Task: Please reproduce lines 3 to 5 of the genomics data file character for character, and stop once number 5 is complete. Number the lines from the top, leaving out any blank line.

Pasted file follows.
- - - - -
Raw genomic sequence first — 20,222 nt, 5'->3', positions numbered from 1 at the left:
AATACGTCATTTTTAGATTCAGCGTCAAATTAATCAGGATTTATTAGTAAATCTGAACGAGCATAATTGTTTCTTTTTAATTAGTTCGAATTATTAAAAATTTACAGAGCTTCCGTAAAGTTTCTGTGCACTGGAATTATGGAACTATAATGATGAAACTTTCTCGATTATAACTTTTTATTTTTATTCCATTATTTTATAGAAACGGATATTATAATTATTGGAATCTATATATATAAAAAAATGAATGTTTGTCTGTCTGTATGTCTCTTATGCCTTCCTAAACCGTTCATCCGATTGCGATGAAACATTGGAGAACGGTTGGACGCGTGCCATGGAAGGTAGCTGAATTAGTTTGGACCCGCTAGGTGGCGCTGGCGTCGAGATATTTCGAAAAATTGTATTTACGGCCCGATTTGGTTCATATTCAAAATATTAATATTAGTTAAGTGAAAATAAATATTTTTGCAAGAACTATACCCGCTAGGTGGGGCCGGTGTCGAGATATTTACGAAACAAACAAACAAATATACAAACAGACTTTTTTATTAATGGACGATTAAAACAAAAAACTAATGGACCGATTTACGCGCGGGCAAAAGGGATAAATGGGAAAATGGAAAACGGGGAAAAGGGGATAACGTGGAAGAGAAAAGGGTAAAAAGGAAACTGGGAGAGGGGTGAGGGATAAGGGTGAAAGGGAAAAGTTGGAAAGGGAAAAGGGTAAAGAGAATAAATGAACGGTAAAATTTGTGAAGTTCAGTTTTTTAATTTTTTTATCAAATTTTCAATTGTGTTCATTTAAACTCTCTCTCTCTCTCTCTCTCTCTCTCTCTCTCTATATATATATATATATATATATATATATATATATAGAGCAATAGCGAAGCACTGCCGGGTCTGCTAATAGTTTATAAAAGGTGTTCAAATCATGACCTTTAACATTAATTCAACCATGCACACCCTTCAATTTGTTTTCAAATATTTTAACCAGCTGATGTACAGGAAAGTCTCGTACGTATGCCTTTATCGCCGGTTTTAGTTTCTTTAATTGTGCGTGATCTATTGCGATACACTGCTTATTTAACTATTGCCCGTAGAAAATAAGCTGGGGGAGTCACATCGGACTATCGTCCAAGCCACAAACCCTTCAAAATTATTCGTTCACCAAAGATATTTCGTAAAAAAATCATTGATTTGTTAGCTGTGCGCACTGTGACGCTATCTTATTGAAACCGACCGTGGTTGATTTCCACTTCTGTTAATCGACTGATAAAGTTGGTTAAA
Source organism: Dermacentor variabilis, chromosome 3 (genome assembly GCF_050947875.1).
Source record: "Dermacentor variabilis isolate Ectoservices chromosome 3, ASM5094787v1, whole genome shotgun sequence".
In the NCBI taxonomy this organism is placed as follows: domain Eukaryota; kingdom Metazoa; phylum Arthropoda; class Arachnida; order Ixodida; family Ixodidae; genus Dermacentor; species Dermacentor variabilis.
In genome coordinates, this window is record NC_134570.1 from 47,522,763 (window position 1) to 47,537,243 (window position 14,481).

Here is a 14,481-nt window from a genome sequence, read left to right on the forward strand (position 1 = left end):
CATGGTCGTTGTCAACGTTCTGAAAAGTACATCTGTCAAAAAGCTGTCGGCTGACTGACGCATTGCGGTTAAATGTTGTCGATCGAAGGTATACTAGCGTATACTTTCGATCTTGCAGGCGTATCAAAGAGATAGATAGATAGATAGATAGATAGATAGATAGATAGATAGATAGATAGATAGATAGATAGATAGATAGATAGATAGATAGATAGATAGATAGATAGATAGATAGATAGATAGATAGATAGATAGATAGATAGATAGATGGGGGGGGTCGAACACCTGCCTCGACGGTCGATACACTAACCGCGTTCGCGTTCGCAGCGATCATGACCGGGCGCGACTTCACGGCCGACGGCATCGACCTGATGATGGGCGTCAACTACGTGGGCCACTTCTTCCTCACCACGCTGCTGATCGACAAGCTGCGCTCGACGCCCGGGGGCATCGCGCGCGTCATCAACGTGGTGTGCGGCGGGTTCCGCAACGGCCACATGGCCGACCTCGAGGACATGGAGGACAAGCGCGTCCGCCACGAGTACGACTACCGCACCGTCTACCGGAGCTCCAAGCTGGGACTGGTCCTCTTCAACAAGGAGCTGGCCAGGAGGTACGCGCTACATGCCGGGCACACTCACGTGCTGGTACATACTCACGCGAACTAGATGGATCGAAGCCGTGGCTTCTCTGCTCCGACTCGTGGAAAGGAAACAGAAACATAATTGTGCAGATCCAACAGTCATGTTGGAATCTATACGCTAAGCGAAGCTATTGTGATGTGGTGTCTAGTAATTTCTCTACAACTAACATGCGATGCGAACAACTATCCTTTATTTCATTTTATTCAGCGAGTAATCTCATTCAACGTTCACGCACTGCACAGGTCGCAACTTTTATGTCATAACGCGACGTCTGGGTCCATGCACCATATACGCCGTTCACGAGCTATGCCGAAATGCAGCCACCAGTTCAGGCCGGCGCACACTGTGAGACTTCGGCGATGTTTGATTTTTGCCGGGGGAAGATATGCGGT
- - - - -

Source organism: Dermacentor variabilis, chromosome 3 (genome assembly GCF_050947875.1).
Source record: "Dermacentor variabilis isolate Ectoservices chromosome 3, ASM5094787v1, whole genome shotgun sequence".
In the NCBI taxonomy this organism is placed as follows: domain Eukaryota; kingdom Metazoa; phylum Arthropoda; class Arachnida; order Ixodida; family Ixodidae; genus Dermacentor; species Dermacentor variabilis.